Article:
# Interpretation of linear mixed model with log(x+1)-transformed response variable

Before running a linear mixed model I transformed my response variable with log(x+1) to get closer to a normal distribution of residuals. Doing so I get these results (for a simplified example):

           Estimate      Upper CI Limits    Lower CI Limits   p-value
level1     0.6518415     0.8720254          0.4316577
level2     0.8431060     1.0625152          0.6236968         0.071
level3     0.5089360     0.7258301          0.2920420         0.170
level4     0.3987420     0.6166745          0.1808096         0.017


Am I right that p-values can be interpreted without back-transformation?

Can I back-transform estimates and CI-Limits by exp(estimate)-1 or exp(limit)-1 which results in the following?

           Estimate      Upper CI Limits    Lower CI Limits   p-value
level1     0.9190715     1.3917500          0.5398079
level2     1.3235730     1.8936400          0.8658128         0.071
level3     0.6635203     1.0664460          0.3391593         0.170
level4     0.4899492     0.8527564          0.1981870         0.017

• You can consider the p-values of your log-linear model to assess variable importance without back transforming. However, if you want to make predictions or infer predicted values by interpreting the model coefficient, you must most definitely back-transform your model. You don't need to "touch" your estimated coefficients and associated confidence intervals at all, you just use them on the back-transformed model (which won't be linear anymore). – Digio Jul 24 '17 at 8:51
• Thanks for your comment! How would the back-transformation with log(x+1) work? – HerthaBSC Jul 24 '17 at 8:59
• For prediction, you may use this model where you simply solve for y. For coefficient interpretation, as explained here, you will interpret the exp(.) of your coefficients as such: exp(β0) = effect on the mean of y, when x = 0, and exp(β1) = the average change of Y with every unit increase in x. NB: If your independent variables are categorical, you will interpret them as dummy variables where instead of unit increase you have a change in factor level. – Digio Jul 24 '17 at 9:15
• Instead of transforming the data to fit the model, why not use a model that doesn't make that assumption? I suggest using robust regression or quantile regression. – Peter Flom Jul 24 '17 at 11:56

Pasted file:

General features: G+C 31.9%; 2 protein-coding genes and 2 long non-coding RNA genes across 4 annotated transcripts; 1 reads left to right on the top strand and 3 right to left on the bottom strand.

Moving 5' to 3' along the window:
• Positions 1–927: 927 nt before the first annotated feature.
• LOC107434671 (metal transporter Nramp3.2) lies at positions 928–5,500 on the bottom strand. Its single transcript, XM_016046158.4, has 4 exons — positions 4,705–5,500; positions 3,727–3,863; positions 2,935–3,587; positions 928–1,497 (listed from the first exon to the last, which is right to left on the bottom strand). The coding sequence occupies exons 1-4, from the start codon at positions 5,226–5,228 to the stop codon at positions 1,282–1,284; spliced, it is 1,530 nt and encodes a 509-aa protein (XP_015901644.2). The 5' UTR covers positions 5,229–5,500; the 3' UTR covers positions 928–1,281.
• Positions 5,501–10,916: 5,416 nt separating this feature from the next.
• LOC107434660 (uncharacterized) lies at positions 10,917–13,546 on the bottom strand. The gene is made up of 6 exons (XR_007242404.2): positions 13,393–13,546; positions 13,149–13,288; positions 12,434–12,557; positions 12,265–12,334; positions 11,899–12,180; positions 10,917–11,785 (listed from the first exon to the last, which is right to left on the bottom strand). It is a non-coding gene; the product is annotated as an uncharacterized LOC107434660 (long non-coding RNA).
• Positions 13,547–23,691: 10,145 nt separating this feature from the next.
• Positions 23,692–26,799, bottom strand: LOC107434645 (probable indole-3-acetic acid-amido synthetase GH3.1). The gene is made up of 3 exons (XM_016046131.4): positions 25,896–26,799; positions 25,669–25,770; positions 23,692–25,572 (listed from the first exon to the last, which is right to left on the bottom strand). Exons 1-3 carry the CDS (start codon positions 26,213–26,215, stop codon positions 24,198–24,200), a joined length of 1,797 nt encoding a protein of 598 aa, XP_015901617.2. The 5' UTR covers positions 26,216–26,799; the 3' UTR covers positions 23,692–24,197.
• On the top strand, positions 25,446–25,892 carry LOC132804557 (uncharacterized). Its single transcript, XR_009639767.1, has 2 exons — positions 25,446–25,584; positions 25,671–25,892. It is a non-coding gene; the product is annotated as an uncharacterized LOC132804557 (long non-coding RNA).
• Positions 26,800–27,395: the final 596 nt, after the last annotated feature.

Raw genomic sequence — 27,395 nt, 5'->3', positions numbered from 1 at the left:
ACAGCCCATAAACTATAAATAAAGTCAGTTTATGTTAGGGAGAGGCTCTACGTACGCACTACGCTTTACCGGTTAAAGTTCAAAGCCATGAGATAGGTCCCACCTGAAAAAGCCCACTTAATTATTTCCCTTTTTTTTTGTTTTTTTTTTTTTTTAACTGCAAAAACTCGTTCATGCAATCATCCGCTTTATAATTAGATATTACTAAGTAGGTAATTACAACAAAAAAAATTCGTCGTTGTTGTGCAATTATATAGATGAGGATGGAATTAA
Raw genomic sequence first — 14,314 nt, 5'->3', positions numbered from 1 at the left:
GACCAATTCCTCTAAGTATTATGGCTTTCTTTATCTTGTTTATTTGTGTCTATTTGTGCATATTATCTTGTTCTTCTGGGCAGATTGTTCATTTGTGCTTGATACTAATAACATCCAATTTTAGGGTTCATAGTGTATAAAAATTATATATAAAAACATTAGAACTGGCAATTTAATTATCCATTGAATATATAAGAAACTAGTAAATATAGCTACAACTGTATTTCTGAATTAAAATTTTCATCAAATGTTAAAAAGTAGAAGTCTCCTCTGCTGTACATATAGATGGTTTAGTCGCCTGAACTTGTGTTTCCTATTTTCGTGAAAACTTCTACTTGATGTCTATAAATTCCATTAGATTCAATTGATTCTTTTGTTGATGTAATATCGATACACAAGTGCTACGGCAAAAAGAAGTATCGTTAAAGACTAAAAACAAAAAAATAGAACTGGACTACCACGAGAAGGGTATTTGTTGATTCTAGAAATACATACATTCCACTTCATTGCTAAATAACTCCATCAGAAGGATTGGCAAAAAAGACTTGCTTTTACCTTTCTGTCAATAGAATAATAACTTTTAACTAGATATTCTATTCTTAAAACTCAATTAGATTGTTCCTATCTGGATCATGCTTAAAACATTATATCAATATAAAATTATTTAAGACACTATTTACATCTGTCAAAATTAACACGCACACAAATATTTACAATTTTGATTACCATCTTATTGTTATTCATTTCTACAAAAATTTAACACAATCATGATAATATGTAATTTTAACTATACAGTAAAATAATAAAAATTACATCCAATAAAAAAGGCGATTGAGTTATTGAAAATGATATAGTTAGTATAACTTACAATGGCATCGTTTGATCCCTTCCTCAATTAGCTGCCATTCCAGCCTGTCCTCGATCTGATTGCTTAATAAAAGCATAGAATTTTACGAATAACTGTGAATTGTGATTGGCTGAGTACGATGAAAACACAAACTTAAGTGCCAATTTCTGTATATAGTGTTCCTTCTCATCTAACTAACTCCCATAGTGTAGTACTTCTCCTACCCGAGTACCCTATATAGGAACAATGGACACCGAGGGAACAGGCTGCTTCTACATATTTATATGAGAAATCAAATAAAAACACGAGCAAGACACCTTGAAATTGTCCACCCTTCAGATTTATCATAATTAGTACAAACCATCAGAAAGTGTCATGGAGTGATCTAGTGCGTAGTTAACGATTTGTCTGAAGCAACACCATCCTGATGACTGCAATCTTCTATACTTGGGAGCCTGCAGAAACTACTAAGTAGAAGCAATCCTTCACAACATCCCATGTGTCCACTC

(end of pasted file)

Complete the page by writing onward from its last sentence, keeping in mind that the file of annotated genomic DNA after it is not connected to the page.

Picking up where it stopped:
• You can't do that. Digio meant you could transform your prediction from the log scale back to the raw scale. But you can't just convert the coefficients like you do. – SmallChess Jul 24 '17 at 13:41

Short answer: Back-transformed coeffient estimator is biased, and not a good estimator. Back-transformed confidence interval is valid, but sub-optimal.

Longer answer: Since you have not included any residual plots in your post, it is unclear whether your transformed model actually fits the data well. (This is not something you can tell from the coefficient estimates table.) The OLS coefficient estimators in the Gaussian linear regression model are MLEs, so if you take the corresponding back-transformed estimators these will be MLEs of the corresponding back-transformed parameters (by the invariance properties of MLEs). However, you should bear in mind that back-transformed estimators using a non-linear transform will be biased, which is why many statisticians counsel against their use (see e.g., this related question). In the case of an exponential back-transformation you will get an estimator that is positively biased, meaning that it will tend to overestimate the true back-transformed parameter on average. The back-transformed coefficient estimator as not a particularly good point estimator, for this reason.

You can also back-transform the limits of the confidence intervals, and these remain valid interval estimators, with the same confidence level as in the original model. However, by using a non-linear back-transformation you will end up with a confidence interval that is a little wider than it needs to be (since the equal-tail interval used for the linear model is no longer the shortest interval with that confidence level). It is possible to get a shorter interval at the same confidence level in the space of the back-transformed parameter, but this requires a bit more work, and it requires more knowledge of the underlying properties of the pivotal quantity used to form the interval estimator.

You shouldn't do that. While it's fine to transform the prediction, your coefficients stay in your non-linear transformed scale.

If you want to make a model in the original scale, you might select another model that doesn't assume normality.

Back-transformation of regression coefficients

• Thanks! I’m relatively new to new to linear models. So I’m not completely familiar with terminology yet: Aren’t the „estimate“-values I gave above predictions? They are calculated from these values: (Intercept): 0.6518 level2: 0.1913 level3: -0.1429 level4: -0.2531 – HerthaBSC Jul 24 '17 at 14:28
• They are model parameters, not predictions. You predict something only when you give some predictor values. – SmallChess Jul 24 '17 at 14:49
• Ok, so I’d like to plot the effect of the different fixed effect levels on my response variable. Am I right that I should do this without any back-transformation meaning plotting log(response) +1 against factor levels? – HerthaBSC Jul 24 '17 at 15:00